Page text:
Next, let's cover the plantations themselves. There is a central pool of plantations. Whenever someone plays an Explore action (like Settler), a number of the plantations are revealed at random. The number revealed is decided by the exact Explore card being played. Starting with the one who played the Explore action, each player selects a plantation and places it on their player board.

Sounds similar, but AoM introduces a new twist - terrain types. The plantation area of the player board is more than just the 12 boxes that PR has. There are 16 boxes. Each box has an associated terrain type - Desert, Forest, Swamp, Hills, Mountains, and Fertile. They are also in different proportions for each culture. Egyptians have a majority of Desert tiles and no mountains. Greek have mostly Hills, and has all six terrain types. Norse have more mountains than the other two, and has all six types, too. The plantation that you select has an associated terrain type, too. It must match the terrain that you put it on.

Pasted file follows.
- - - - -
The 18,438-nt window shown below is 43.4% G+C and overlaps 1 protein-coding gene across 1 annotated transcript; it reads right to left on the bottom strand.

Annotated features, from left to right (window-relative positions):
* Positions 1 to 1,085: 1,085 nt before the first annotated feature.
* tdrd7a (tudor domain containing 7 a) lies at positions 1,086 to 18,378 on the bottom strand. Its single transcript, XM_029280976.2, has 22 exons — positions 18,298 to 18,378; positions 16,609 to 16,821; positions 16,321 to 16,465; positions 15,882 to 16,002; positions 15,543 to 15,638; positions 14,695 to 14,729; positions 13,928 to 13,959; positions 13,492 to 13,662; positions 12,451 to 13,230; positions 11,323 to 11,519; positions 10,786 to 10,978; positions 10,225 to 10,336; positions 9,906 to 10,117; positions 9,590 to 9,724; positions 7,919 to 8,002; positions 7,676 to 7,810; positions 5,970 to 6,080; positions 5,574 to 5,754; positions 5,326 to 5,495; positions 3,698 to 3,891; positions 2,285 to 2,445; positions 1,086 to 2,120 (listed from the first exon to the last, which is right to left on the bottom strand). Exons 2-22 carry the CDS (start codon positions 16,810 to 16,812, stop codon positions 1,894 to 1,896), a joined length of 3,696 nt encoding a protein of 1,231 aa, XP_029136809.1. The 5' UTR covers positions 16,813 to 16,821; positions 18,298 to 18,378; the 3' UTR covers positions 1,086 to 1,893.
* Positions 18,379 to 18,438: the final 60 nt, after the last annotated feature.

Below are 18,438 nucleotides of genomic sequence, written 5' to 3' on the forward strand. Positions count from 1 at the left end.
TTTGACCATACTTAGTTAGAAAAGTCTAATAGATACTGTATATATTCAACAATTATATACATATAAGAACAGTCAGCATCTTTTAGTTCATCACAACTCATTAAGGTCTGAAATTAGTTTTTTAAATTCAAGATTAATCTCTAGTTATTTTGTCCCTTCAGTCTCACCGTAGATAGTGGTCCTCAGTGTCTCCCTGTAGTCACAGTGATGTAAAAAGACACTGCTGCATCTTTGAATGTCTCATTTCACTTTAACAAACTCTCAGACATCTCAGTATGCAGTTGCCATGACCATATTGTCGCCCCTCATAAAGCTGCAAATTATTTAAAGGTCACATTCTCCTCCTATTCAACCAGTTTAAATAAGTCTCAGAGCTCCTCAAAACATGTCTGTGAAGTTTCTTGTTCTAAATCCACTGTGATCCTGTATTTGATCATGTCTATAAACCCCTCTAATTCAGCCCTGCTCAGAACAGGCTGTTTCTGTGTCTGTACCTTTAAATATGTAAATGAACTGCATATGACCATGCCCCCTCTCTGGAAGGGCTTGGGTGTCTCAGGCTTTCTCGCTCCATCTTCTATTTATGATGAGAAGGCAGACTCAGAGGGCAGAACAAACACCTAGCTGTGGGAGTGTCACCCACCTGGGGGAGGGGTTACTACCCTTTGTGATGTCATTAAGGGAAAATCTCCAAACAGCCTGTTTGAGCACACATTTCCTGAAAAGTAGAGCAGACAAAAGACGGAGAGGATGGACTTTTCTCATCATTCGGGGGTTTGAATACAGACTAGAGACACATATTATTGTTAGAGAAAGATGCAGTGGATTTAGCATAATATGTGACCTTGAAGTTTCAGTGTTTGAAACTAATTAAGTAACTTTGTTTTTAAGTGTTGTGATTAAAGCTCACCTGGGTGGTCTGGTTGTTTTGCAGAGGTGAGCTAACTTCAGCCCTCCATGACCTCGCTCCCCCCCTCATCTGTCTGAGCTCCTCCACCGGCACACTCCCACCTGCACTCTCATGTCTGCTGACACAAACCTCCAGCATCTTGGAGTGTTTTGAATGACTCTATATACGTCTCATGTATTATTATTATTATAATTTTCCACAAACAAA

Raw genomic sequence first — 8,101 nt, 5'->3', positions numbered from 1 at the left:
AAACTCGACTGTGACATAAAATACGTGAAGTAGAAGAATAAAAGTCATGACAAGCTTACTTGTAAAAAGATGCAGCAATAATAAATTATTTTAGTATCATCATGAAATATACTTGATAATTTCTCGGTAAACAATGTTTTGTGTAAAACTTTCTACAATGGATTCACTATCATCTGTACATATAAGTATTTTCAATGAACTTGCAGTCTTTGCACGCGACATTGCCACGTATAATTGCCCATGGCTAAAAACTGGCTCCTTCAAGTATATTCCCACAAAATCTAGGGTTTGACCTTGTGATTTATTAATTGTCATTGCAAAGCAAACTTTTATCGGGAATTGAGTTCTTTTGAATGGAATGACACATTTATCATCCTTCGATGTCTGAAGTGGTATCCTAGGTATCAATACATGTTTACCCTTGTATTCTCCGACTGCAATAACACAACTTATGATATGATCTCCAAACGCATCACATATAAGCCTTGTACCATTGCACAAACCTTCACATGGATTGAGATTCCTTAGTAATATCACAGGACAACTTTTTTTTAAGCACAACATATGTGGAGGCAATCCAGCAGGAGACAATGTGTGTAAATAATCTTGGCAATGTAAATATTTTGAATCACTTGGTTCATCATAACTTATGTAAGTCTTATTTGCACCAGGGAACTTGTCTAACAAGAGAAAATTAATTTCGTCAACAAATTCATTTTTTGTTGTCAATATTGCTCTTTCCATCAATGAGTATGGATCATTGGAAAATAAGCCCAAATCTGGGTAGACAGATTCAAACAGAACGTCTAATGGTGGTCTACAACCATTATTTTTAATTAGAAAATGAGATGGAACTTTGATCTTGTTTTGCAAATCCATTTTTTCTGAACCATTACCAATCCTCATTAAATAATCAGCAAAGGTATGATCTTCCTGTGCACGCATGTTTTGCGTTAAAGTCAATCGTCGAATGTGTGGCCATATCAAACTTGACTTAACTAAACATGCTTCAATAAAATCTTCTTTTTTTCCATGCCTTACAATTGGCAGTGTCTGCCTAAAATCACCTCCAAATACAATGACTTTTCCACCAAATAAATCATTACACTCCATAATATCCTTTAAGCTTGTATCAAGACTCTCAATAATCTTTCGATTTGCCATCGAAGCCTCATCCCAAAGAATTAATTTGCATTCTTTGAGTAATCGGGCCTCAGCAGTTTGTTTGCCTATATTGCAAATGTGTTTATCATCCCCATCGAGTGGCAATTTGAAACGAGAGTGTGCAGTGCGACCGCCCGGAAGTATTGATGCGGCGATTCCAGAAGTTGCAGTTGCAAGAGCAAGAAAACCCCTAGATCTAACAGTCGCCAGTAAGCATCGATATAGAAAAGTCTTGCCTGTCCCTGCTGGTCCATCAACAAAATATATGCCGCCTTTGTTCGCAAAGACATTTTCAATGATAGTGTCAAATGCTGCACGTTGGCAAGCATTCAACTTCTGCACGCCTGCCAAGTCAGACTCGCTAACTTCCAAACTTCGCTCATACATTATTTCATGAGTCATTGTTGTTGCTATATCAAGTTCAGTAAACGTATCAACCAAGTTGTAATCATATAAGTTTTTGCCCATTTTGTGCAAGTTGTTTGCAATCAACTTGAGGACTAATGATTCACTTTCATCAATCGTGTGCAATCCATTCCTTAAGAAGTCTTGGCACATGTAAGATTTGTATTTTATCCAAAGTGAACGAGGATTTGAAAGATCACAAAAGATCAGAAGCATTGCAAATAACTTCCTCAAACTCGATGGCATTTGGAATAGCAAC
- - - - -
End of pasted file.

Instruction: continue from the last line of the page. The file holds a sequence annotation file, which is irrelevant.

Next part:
Very briefly, I'll mention Spoilage and the Resource Bank, both familiar concepts to the PR player. The Resource Bank is a central place that has all the resources that can be given out during the game. As resources are spoiled or spent, they are returned to this resource bank. One step in the turn sequence is Spoilage happens. This is similar to PR's Captain Phase spoilage, but in AoM, you are limited to 5 of each resource by default. Anything above what you can keep is returned to the central resource bank.

The city is next. A city is made up of the buildings that you buy. You can only have one of a particular building with one exception: House. You can have up to 10 houses. The buildings are House, Wall, Tower, Market, Storehouse, Armory, Quarry, Monument, Granary, Wood Workshop, Gold Mint, Siege Engine Workshop, Great Temple and The Wonder.